Some weeks before, Stephen had asked me about my favourite place in Galway. We rattled through a few beauty spots but I wasn’t keen. He wanted a Howth to do it; well I thought as well him as an other yes yes I will yes kind of job but I was never as Andalucian as all that. Instead I chose a quiet stony little beach, close to our home, between Blackrock and the caravan park. It reminded me of Curracloe summers and the sting of sand whipped on cold hairy legs. It was a seaside thoroughfare clutching the infinite coast.
Seven days before Christmas we dressed nervously for our walk. He shaved his head. I avoided his eyes. He pulled my hand when I went to leave and he asked me on the hard stones. As two golfers fussed ahead, I lumbered to my knees too. I thanked him because he trembled and shook in a way I had never seen. In that nervous moment, he was more like me than like himself and, in grace and hope and confidence, I was more like him than me. We laughed and kissed and made our way home as grey sheets of rain lurched in.
The storms were bad and within an hour the beach would close for seven more months.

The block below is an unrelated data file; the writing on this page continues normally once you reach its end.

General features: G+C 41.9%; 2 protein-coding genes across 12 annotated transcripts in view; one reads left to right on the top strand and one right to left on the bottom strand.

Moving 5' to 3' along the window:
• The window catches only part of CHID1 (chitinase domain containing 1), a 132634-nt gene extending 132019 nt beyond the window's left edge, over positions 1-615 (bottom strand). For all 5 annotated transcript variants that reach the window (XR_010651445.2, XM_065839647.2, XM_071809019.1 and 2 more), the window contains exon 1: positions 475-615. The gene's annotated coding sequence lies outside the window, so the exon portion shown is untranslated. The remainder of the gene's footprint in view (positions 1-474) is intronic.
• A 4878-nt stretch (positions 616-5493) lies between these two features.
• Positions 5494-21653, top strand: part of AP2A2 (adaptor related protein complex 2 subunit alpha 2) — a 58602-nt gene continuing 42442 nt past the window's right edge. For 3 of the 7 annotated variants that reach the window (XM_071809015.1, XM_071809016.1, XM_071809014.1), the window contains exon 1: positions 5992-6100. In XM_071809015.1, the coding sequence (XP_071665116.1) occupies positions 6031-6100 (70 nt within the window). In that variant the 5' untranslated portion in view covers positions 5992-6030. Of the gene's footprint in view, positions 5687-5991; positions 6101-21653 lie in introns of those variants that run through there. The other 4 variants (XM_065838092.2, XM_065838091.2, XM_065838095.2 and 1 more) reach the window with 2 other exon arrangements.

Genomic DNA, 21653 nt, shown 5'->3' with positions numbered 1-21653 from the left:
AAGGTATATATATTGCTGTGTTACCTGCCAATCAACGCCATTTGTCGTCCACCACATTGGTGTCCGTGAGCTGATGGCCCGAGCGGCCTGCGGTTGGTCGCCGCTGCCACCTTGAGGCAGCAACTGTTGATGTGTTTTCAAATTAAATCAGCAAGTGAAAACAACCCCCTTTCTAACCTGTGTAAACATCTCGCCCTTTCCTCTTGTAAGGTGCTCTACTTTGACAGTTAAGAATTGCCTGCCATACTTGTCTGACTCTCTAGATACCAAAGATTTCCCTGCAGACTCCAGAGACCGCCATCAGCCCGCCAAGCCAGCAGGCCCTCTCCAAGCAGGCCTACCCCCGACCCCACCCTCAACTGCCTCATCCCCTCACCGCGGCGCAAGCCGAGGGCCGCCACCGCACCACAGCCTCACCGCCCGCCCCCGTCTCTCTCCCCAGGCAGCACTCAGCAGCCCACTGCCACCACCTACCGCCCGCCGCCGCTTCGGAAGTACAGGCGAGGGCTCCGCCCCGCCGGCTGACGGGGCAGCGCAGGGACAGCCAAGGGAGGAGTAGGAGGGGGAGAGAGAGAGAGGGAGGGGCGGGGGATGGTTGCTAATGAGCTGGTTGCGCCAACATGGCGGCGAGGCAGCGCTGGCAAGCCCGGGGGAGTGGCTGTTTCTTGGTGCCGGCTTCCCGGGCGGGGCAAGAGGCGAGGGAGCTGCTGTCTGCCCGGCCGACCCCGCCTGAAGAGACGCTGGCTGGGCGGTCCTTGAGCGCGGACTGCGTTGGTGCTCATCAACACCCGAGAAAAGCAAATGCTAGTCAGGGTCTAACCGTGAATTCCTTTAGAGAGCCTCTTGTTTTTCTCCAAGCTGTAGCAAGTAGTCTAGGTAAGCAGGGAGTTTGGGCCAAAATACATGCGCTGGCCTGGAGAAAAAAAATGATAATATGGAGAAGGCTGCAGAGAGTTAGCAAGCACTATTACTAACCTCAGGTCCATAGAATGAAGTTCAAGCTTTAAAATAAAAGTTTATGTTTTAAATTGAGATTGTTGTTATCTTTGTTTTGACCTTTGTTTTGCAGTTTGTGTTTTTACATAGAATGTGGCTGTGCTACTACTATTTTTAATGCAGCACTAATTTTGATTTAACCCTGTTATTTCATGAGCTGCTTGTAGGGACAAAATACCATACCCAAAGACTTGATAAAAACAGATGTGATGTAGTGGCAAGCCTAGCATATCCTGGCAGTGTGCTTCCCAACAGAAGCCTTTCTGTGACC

Less than two weeks later we set out again. I was wearing a bright red prophylactic raincoat I has bought the day of our engagement. Tk Maxx, €80. Sure I would need it and didn’t I deserve protection and shelter forever more. As we walked the gales blew up again. Stephen picked through the crab pools and I took greeny pictures of him.
My father rang me. Over the wind I could hear his upset. What’s wrong? What’s wrong now? I thought it was the floods that had impeded our Christmas, returned in consternation. But it was a quieter yielding. Karl, our funny friend since I was a lonely angry girl in a room of petulant boys, had died the night before. I started to cry openly and people peered into my new red hood. Stephen came to me and took my hand hotly. He walked me home and made me toast and spaghetti hoops. He held my hand all through the funeral, the other hand protectively placed on Dónal’s chair. I still have not told many about Karl’s death.
We came back to the beach to show friends where he had proposed. He was hurt by my embarrassment and I was too proud to tell him of its new meaning. The news of Karl’s death was now traced on the implacable shore and all the waves and floods and force cannot undo that noise. All summer, I walked the other way and swallowed the hot fear down.
I returned to the spot today and it is grey and windy and full of birds still. The summer is in its demise and everyone has their hoods up. I am back now, finger girdled by a ring of warm frail gold. The wandering rocks have been returned too but now they are moored by concrete.
(20.12.1991 - 5.1.2014)
it’s not a sunday unless you completely waste it then feel really sad around 8pm